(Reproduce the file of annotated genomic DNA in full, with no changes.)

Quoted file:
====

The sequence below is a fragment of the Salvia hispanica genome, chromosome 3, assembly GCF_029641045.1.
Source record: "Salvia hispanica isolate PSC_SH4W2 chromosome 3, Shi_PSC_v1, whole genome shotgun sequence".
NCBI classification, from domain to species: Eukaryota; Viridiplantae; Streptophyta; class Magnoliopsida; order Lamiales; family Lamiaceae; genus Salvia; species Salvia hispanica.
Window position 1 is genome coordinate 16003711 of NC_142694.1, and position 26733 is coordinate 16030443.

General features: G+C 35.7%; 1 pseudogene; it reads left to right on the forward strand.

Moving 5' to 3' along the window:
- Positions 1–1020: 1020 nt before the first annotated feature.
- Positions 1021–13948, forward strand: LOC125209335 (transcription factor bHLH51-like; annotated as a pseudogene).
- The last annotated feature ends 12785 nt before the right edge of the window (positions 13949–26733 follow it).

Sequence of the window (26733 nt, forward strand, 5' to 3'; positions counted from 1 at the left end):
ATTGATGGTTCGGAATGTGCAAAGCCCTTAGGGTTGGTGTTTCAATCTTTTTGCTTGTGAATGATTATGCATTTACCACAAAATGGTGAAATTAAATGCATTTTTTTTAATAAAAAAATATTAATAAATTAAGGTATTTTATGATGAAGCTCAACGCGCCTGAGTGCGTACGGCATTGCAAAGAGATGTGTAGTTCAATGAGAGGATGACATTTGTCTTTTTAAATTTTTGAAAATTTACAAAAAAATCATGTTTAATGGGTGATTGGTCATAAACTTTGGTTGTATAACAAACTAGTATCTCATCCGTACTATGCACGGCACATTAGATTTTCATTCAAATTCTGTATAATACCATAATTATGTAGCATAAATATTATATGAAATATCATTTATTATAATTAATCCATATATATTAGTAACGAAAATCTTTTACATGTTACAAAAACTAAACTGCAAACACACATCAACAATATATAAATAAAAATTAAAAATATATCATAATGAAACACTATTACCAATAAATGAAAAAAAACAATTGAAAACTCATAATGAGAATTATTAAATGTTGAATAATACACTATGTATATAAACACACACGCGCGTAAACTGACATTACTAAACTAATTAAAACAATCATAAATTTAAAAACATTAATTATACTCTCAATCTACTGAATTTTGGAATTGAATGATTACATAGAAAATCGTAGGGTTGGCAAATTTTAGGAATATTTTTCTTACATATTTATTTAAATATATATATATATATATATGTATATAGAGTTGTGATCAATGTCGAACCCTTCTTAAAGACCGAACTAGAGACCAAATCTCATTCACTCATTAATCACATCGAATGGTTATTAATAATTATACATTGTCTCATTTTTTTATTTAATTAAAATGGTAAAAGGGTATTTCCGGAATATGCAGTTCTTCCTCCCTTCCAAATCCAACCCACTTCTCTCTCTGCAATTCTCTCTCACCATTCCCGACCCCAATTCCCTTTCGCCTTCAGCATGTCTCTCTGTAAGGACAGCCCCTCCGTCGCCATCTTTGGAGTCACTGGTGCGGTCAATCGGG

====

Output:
The sequence below is a fragment of the Salvia hispanica genome, chromosome 3, assembly GCF_029641045.1.
Source record: "Salvia hispanica isolate PSC_SH4W2 chromosome 3, Shi_PSC_v1, whole genome shotgun sequence".
NCBI classification, from domain to species: Eukaryota; Viridiplantae; Streptophyta; class Magnoliopsida; order Lamiales; family Lamiaceae; genus Salvia; species Salvia hispanica.
Window position 1 is genome coordinate 16003711 of NC_142694.1, and position 26733 is coordinate 16030443.

General features: G+C 35.7%; 1 pseudogene; it reads left to right on the forward strand.

Moving 5' to 3' along the window:
- Positions 1–1020: 1020 nt before the first annotated feature.
- Positions 1021–13948, forward strand: LOC125209335 (transcription factor bHLH51-like; annotated as a pseudogene).
- The last annotated feature ends 12785 nt before the right edge of the window (positions 13949–26733 follow it).

Sequence of the window (26733 nt, forward strand, 5' to 3'; positions counted from 1 at the left end):
ATTGATGGTTCGGAATGTGCAAAGCCCTTAGGGTTGGTGTTTCAATCTTTTTGCTTGTGAATGATTATGCATTTACCACAAAATGGTGAAATTAAATGCATTTTTTTTAATAAAAAAATATTAATAAATTAAGGTATTTTATGATGAAGCTCAACGCGCCTGAGTGCGTACGGCATTGCAAAGAGATGTGTAGTTCAATGAGAGGATGACATTTGTCTTTTTAAATTTTTGAAAATTTACAAAAAAATCATGTTTAATGGGTGATTGGTCATAAACTTTGGTTGTATAACAAACTAGTATCTCATCCGTACTATGCACGGCACATTAGATTTTCATTCAAATTCTGTATAATACCATAATTATGTAGCATAAATATTATATGAAATATCATTTATTATAATTAATCCATATATATTAGTAACGAAAATCTTTTACATGTTACAAAAACTAAACTGCAAACACACATCAACAATATATAAATAAAAATTAAAAATATATCATAATGAAACACTATTACCAATAAATGAAAAAAAACAATTGAAAACTCATAATGAGAATTATTAAATGTTGAATAATACACTATGTATATAAACACACACGCGCGTAAACTGACATTACTAAACTAATTAAAACAATCATAAATTTAAAAACATTAATTATACTCTCAATCTACTGAATTTTGGAATTGAATGATTACATAGAAAATCGTAGGGTTGGCAAATTTTAGGAATATTTTTCTTACATATTTATTTAAATATATATATATATATATATGTATATAGAGTTGTGATCAATGTCGAACCCTTCTTAAAGACCGAACTAGAGACCAAATCTCATTCACTCATTAATCACATCGAATGGTTATTAATAATTATACATTGTCTCATTTTTTTATTTAATTAAAATGGTAAAAGGGTATTTCCGGAATATGCAGTTCTTCCTCCCTTCCAAATCCAACCCACTTCTCTCTCTGCAATTCTCTCTCACCATTCCCGACCCCAATTCCCTTTCGCCTTCAGCATGTCTCTCTGTAAGGACAGCCCCTCCGTCGCCATCTTTGGAGTCACTGGTGCGGTCAATCGGG